Volume 95, Issue 47

Friday, November 23, 2001
 
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ARTS AND ENTERTAINMENT

Tallman: a virtual success

Disc of the Week

Spageddy Eddy's knows pasta

Shits and Giggles

Kravitz wears no ice on his wrists

More like "Matthew Bad Band"

Kravitz wears no ice on his wrists

Jermaine Dupri

Instructions

So So Def Recordings

Two stars (out of five)

When we last left the saga of Life In 1472, Jermaine Dupri was letting us know, "Bling Bling money ain't a thang."

Since then, it appears nothing has changed.

Apparently, the pimpin' life is still the kind of life we should be living and Dupri's taken it upon himself to let us know that he is. Bitches, Bentleys and cash-money seem to be what he wakes up to every morning and he feels the need to express it in his music.

Unfortunately, he doesn't express it very well.

Although his latest CD, Instructions, drops some phat beats and includes tracks with some of the biggest names in hip-hop – like Ludacris, Nate Dogg, Jagged Edge and Da Brat – it seems that Dupri brought these industry moguls onboard to hide the fact that a CD with him alone would never result in "ice" for his wrists.

If he devoted an entire CD to reminding everyone how hot the ladies are that he and his 14-year-old "buddy" Lil Bow Wow roll with, it would make quite a few stomachs churn and he would be left with no Bentleys and no money. Now wouldn't that be lovely?

The bottom line is Dupris is iced out.

By surrounding himself with some of the best talents, Instructions sits high on Billboard's R&B/Hip Hop Chart and, with tracks like "Ballin' Out of Control" and "Yours & Mine," it isn't going anywhere. He's one of the biggest producers in the hip-hop industry and continues to do well because he knows who and what sells.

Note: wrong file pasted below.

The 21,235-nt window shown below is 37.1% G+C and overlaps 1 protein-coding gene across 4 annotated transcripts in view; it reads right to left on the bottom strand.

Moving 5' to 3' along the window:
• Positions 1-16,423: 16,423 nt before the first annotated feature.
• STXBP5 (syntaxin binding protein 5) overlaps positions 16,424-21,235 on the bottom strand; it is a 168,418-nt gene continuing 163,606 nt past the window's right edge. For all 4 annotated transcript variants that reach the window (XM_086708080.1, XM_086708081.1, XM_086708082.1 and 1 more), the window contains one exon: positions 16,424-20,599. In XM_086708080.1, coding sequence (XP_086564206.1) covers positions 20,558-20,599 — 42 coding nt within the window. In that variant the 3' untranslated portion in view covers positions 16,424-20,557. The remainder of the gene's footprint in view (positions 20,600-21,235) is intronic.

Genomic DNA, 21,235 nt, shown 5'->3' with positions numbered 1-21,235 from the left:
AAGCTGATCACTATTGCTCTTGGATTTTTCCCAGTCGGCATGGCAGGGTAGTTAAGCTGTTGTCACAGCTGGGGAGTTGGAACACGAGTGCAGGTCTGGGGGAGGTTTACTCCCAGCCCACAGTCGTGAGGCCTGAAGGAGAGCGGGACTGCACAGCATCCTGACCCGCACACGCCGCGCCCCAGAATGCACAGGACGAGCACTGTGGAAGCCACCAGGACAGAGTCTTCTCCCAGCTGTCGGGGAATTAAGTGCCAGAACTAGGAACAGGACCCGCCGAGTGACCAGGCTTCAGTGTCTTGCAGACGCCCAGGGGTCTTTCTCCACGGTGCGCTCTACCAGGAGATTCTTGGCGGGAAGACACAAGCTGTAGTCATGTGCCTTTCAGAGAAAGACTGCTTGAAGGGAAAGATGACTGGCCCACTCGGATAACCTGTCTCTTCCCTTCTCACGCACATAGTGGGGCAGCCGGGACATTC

Unfortunately, what sells for Dupri is bringing on big names to tell everyone how rich he is and frankly, it's getting pretty tiresome.

–Dave Hudakoc

Lenny Kravitz

Lenny

EMI/Virgin

One star (out of five)

Despite his many attempts at stealing other songwriters' identities, Lenny Kravitz is not Jimi Hendrix, nor is he Prince.

In fact, his new album, Lenny, has more in common with the candy-laced love schtick of Bryan Adams or The Backstreet Boys than any of his purported idols.

On this new album, Kravitz's polished guitar work and transplanted 1970s sound can be readily found in the riff-laden tracks, "Dig In" and "Pay to Play."

Unfortunately, there is nothing original about either.

"Bank Robber Man" is Kravitz's ridiculous attempt at a song about racial profiling and includes lyrics like, "All units we've got our man/We don't need no reason/You're going to the can/You look like the Bank Robber man." This lyrical tirade could work for Mother Goose, but not for a self-styled soulful poet.

If you enjoy pictures of Lenny semi-clad, looking cocky or acting pensive – buy this album.

But if you expect the innovative blend of funk, 70s lounge rock and soul that Kravitz has been known for in the past – buy his Greatest Hits album instead.

–Chris Lackner


To Contact The Arts and Entertainment Department:
gazette.entertainment@uwo.ca

Copyright The Gazette 2001